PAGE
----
When Kathy Saulton lost her job in February, she was pretty nervous. She had read articles about how hard it is for older workers like her to land new jobs.
"You kind of go, 'Oh my gosh, now what?' It was traumatic," she said.
But Saulton, of St. Paul, didn't feel too old to keep working.
"I am 61. I guess it's possible I'm at the end of the professional career, but I'm not at the end of my life. And there's all sorts of things I can do."
Although younger workers bore most of the brunt of job cuts in the recession, several signs indicate that laid-off older workers who lost jobs are less likely to benefit from the economic recovery.
Their ranks at job counseling centers are swelling, and they're more likely to endure long-term unemployment.
Saulton's last job was in education. As a senior associate for Capella University, where she worked for six years, she helped assess students' prior learning experiences. Now, nine months after her layoff, she's pursuing work that's far removed from that job — and her PhD in Women's Studies — as she tries to scrape together an income.
In a bid to recreate herself, Saulton started a business called Honey-Do Handywomen. Recently, she was literally scraping bricks to help maintain the exterior of a client's garage in Minneapolis.
Saulton has long enjoyed fixing things. She once aspired to be a carpenter. Now she's starting her own business doing odd jobs, which she founds both exhilarating and terrifying.
"I've never considered or owning or running a business," she said. "I've never thought of marketing myself."
She sees self-promotion as a big part of her future.
Saulton is one of many older workers who are struggling to find stability after a layoff. Many of them wind up in support groups like the one in St. Paul run by the agency HIRED, a large provider of employment and training services for laid-off workers.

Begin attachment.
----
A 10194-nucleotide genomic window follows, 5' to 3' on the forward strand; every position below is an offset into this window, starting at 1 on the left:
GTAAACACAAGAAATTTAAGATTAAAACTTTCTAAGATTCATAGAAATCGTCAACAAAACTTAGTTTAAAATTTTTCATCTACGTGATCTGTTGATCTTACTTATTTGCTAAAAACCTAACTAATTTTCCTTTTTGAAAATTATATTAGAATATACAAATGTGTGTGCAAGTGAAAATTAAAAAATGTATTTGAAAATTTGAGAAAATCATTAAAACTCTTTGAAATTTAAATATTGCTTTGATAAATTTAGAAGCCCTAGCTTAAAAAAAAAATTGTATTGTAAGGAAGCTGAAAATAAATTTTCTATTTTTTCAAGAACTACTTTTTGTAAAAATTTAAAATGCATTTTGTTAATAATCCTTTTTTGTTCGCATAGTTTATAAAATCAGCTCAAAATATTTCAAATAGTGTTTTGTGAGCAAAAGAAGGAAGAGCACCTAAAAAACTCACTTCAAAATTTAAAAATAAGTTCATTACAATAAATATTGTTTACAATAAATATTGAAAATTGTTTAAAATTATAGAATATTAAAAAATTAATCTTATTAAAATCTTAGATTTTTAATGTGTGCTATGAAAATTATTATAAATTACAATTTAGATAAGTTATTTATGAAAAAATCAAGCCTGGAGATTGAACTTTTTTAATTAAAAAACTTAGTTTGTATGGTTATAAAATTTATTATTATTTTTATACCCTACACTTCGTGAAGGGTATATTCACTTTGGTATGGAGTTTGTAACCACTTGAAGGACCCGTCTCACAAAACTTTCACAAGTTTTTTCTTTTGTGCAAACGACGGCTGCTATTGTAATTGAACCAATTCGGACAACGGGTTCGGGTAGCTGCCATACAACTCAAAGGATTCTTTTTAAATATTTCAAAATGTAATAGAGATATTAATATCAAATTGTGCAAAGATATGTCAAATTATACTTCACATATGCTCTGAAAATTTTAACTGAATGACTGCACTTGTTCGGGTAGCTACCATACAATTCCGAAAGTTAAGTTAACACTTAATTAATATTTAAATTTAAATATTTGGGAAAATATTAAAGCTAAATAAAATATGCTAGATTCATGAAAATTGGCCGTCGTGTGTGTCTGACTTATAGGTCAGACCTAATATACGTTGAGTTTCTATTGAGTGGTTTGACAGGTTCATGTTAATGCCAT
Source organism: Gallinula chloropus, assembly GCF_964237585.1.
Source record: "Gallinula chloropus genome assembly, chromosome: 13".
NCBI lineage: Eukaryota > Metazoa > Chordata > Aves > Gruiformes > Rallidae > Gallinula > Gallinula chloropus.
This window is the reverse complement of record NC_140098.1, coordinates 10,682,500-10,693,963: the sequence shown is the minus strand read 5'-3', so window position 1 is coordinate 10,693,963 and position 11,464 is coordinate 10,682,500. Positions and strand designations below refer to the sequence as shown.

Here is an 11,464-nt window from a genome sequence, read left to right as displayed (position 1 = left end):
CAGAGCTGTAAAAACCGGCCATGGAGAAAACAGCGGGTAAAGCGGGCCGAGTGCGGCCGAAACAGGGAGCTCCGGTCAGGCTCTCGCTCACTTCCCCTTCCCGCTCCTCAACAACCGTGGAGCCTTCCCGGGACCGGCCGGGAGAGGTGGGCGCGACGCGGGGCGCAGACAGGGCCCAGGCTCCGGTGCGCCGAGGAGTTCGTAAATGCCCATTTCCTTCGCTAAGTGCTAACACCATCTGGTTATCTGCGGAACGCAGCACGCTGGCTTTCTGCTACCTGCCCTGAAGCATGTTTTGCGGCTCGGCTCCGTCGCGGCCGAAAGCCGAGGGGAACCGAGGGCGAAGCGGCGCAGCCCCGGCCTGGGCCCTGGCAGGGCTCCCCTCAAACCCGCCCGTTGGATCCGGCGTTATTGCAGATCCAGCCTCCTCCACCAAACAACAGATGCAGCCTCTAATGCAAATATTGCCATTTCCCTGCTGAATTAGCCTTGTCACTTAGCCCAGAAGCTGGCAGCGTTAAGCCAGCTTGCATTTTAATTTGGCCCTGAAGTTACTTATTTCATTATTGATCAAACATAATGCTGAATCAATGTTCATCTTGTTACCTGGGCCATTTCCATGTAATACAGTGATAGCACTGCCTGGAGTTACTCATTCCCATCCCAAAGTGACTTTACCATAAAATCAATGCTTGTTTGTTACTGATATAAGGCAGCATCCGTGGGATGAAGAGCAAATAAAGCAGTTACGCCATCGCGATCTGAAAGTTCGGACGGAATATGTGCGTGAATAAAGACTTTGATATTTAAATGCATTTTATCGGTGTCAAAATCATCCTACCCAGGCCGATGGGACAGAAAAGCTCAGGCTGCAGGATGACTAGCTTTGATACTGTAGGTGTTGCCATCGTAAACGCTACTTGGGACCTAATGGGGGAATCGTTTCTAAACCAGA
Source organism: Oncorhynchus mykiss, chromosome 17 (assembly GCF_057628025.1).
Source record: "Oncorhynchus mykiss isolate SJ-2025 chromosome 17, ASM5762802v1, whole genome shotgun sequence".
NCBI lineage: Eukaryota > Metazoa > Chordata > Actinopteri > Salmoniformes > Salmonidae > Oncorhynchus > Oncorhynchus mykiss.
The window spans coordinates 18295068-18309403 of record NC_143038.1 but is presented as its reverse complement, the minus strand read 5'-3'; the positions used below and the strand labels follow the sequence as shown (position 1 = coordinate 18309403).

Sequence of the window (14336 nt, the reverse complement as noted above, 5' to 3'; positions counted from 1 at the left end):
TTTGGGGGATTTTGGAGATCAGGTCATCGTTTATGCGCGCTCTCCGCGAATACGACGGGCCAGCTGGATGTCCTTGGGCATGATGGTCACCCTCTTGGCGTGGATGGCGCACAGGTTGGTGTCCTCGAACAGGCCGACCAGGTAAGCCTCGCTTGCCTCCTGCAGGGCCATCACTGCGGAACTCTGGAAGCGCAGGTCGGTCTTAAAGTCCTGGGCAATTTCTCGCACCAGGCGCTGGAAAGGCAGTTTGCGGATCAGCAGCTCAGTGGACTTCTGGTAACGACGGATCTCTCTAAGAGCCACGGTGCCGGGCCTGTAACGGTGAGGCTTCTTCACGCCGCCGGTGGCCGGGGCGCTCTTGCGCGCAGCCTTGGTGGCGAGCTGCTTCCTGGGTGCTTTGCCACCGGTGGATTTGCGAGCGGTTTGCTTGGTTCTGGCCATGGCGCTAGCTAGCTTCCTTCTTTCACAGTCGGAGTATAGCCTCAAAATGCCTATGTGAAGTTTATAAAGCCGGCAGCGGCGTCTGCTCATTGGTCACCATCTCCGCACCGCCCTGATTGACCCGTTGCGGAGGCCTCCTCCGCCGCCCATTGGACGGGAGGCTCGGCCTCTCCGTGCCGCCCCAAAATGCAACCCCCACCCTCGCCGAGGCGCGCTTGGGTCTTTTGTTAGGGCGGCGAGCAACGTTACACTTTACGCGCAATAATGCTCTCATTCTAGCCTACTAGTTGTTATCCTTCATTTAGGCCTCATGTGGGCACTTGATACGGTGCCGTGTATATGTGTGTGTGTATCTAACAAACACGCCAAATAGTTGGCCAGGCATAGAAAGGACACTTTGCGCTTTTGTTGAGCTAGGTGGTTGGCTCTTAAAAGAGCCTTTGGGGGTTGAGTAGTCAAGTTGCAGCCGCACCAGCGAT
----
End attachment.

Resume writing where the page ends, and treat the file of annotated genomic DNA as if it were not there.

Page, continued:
"Our group objective is to provide leads and ideas to each other in this whole job search process," group leader Mary White recently told participants.
Eight of 13 people in the group are older than 50. That matches the overall trend at the agency. About half of the 2,000 jobless workers HIRED serves are 50 or older.
Those older workers are a big segment of the agency's long-term unemployed clients. Older workers account for more than a third of the workers who are on HIRED's rolls for 18 months or longer.
They're also a growing portion of the newly unemployed, according to HIRED's project manager Ken Roberts.
"Today as companies lay off people, if they lay off 50 to 60 people, we are seeing a trend," Roberts said. "The majority of the layoffs will be the older worker."
State statistics tell the same tale. In terms of the number of people seeking jobless benefits after a layoff and those leaving unemployment, the picture for workers over 50 is worse than for those under 50.
Roberts said older workers typically believe that employers see them as too expensive to hire, given their salary histories. But he said that's not the only reason they're struggling to find work.
"We also see the fact that the skills sets that were used for the last 20 years are becoming stagnant," Roberts said.
That's a problem older workers might be able to address by seeking additional certifications or coursework. But state economist Tom Stinson said even updated training may not address all of an employer's concerns.
"Employers may see it in their best interests to hire workers who are likely to be around for 15 or 20 years, reducing their hiring problems in the future and building productivity on the job, rather than someone who is only likely to be around for five or ten years," Stinson said.
Kathy Saulton hopes that won't work against her. While she's excited about getting her handywoman business off the ground, she'd still really like to find a full-time job.
"If I were hired by a company who wanted to keep me I'd be glad to work for them," she said.
Saulton said she has no intention of retiring, but that's partly because she can't imagine how she'd afford it.
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